"Begin the operation!!"

Those words, in the world of Franken Fran, are the inevitable introduction to (or on occasion culmination of) events which will amuse and astound, disgust and delight, those with a peculiar sense of humour, a thing for horror, and a strong stomach for illustrated bizarro gore and hilarious surgical mayhem. Franken Fran (フランケン・ふらん) is a serial manga which has been in publication for about five years, with more than 50 issues of about 25 pages each (plus the occasional short or filler story). The presentation is largely episodic, with each story being fairly self-encapsulated, though a trend of more recent episodes has been revisitation of events of past stories.

Our star, naturally, is the lovely patchwork girl, Fran Madaraki. She is something like Frankenstein's monster, if the monster had been a passingly pretty blonde who happened as well to be the second greatest surgeon ever to have twirled a scalpel. The greatest, the Dr. Frankenstein amped up a hundred times over in this fictional realm, is Fran's 'father,' Dr. Naomitsu Madaraki, who is conspicuous throughout the series by his lengthy absence from the vast Madaraki Estate housing the mansion where Fran now lives. He is occasionally commented to have been heard of or encountered by others in his travels abroad performing medical miracles -- and occasionally examples of his own handiwork (other than Fran herself and certain of her regular companions and foes) appear. Fran herself is attractive enough to receive male attentions, though she is clearly sewn together from parts somehow brought to life, and has large and distinctive Frankenstein-referencing bolts sticking out from the sides of her head. Additionally, when she begins performing surgery, she is able to exude four to six extra arms which simply pop out from some unimaginable source on that rail-thin body. She is a master of all things medical, biological, surgical, occasionally psychological, and in some cases apparently treading into the metaphysical (the biometaphysical, if such a thing exists).

The dark humour of the series arises largely from Fran's parodoxically sunny and optimistic personality. For, you see, she is a fixer, and she'll fix you too, if there's something wrong with you -- and, oh, the fix might involve turning you into a horrid half-man/half-insect with a taste for flesh as a side effect, or planting your brain (along with those of a few other people) in a living doll's body; but the point is (to her) that she's fixed you -- because life is precious, and she's done what was needed to save yours!! This is more than simply subtext; some episodes have Fran engage in frank philosophical discussions about the value and quality of life. Though Fran is the only one of Dr. Madaraki's creations to reflect her allegorical father's surgical talents, her two 'sisters' have talents all their own, though decidedly not in the direction of healing the infirm. One is the largely amoral killing machine (in a young girl's body) Veronica who has overcome initial resentment and come to develop a soft spot for Fran, and serves as her bodyguard. Veronica presents a philosophical counterpoint to Fran as well, proposing to Fran that the greater good comes from quickly killing evil people. And then there is the downright evil killing machine Gavrill, a degenerate regenerating shape-shifter who desires to kill Fran and take over the Madaraki Estate. When not appearing as a young (perhaps twentysomething) woman, Gavrill's preferred form is more like a cross between a giant werewolf and a toothsome crocodile. Gavrill is first introduced as the head of a gang of criminals, but the gang is quickly killed off, sacrificed by Gavrill as part of her first ploy to kill Fran.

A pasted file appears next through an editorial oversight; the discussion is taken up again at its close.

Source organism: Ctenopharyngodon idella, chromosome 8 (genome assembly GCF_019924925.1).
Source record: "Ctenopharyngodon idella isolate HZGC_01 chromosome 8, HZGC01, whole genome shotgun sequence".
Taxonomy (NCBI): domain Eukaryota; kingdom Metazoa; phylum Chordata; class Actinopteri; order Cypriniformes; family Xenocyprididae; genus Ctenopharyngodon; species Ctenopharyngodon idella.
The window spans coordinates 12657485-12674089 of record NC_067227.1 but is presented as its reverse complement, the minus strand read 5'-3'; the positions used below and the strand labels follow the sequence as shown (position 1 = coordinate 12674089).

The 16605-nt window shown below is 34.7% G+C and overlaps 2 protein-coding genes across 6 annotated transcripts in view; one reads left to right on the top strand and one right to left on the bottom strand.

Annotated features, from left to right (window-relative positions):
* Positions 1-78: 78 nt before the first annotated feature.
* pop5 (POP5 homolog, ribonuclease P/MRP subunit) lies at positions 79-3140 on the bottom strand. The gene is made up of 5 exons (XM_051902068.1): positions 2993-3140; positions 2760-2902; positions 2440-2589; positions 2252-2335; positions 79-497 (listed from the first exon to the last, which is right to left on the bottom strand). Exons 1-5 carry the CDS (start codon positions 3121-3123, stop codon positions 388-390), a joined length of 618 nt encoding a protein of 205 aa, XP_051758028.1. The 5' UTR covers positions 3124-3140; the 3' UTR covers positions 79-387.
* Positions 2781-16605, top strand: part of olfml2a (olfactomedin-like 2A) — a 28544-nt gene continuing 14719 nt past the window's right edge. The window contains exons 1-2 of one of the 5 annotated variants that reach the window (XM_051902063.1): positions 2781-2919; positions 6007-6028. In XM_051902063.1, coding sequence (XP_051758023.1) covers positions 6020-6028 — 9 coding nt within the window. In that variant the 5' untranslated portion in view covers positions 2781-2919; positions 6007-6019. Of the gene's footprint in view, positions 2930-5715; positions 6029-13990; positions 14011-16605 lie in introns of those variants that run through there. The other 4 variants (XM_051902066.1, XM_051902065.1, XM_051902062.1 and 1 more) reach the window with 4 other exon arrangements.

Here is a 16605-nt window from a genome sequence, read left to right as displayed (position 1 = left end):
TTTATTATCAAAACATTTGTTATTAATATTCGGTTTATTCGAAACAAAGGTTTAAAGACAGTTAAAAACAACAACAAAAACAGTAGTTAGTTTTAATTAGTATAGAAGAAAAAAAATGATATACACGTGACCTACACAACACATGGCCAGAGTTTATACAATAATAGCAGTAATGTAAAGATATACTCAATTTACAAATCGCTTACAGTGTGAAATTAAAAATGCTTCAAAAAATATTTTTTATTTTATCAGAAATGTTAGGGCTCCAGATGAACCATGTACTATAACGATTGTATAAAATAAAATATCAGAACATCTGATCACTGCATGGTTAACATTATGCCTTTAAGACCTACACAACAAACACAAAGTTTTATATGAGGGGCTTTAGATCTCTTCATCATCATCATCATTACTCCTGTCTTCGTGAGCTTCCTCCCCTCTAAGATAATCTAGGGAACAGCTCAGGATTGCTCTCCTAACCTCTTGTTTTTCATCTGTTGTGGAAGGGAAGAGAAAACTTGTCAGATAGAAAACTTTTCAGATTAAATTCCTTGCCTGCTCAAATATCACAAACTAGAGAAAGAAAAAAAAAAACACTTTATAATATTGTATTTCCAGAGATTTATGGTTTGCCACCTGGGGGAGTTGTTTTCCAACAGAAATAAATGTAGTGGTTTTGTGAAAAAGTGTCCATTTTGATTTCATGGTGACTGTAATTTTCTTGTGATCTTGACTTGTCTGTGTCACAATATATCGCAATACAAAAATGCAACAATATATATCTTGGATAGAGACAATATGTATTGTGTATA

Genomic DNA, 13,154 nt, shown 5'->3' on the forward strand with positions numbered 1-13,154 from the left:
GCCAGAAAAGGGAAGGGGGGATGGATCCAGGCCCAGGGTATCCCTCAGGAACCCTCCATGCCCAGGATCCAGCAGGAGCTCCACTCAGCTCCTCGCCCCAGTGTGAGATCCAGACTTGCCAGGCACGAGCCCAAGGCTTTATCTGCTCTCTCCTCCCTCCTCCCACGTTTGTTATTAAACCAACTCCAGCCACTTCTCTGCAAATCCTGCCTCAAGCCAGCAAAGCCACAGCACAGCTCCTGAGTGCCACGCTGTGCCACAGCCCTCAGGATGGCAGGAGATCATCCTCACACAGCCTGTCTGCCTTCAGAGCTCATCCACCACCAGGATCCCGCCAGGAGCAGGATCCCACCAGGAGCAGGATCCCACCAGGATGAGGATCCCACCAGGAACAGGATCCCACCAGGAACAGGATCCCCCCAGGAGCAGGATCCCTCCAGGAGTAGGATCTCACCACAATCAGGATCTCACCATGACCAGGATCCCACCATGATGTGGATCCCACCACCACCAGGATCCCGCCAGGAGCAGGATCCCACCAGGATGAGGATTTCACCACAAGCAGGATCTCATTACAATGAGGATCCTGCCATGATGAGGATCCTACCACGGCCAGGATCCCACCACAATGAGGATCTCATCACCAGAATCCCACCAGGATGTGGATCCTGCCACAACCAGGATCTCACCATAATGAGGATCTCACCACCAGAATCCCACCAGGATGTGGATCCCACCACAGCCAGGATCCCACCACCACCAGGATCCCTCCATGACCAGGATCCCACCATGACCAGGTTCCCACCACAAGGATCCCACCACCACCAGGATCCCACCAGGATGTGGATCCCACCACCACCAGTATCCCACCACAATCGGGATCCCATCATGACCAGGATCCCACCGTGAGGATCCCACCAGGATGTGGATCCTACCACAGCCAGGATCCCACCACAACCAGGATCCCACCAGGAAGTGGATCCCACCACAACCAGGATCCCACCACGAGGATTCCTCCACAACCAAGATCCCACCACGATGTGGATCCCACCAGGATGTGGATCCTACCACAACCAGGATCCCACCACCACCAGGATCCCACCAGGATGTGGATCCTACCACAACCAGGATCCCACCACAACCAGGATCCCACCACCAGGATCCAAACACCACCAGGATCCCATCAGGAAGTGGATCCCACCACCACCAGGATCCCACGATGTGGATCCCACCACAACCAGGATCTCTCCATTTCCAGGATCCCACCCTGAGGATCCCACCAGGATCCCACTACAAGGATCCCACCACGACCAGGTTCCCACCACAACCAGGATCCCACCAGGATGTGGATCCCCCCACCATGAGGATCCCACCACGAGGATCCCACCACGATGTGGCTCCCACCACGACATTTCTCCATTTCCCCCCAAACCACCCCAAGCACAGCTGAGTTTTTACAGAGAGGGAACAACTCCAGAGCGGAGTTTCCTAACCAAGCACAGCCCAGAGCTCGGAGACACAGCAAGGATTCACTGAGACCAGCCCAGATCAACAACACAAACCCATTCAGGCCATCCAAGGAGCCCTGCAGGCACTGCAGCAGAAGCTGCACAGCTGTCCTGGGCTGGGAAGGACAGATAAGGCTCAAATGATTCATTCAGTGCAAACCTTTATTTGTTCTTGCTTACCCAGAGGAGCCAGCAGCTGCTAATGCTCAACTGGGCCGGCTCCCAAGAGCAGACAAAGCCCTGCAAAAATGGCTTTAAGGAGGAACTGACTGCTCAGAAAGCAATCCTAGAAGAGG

Naturally, given her talents (and despite the drawbacks inevitably associated with her methods), Fran is sought out both by those with the most desperate medical problems -- ranging from 'incurable' ailments to the desire to revive recently dead loved ones -- and by the authorities to solve mysteries involving deranged attackers and monstrous beasts. The latter communications may be prompted in part by the fact that the Madaraki Estate is home to many such beasts, mostly Fran's affectionate creations ranging from a cat with a human head to creatures looking like straight-up werewolves and other mythic night terrors. These police assists have produced one recurring minor character, Officer Kuhou -- recurring not simply because she occasionally involves Fran in her investigations of the grotesque, but because at one early point in the series ("Multiples: Take 2"), Fran created a clone of Kuhou which was capable of reproducing by mitosis, generating many more clones (this was initially done so that the clones could hunt down and exterminate the copies of another person with a similar ability, accidentally imbued by Fran). But now and then Kuhou clones show up themselves in a story. For example, in one series, Gavrill has been stranded on an island with thousands of Kuhou clones, who form an army which constantly replenishes through mitosis even though they are barely able to keep up with Gavrill's murderous rampage against them. In a later series, Fran sells the clones to a super-wealthy man who has them dressed as school girls with different hair colors and styles, so that he can live out his fantasy of being popular at school. It's never 100% clear whether the original Kuhou still lives, or whether perhaps any version we see is simply another clone.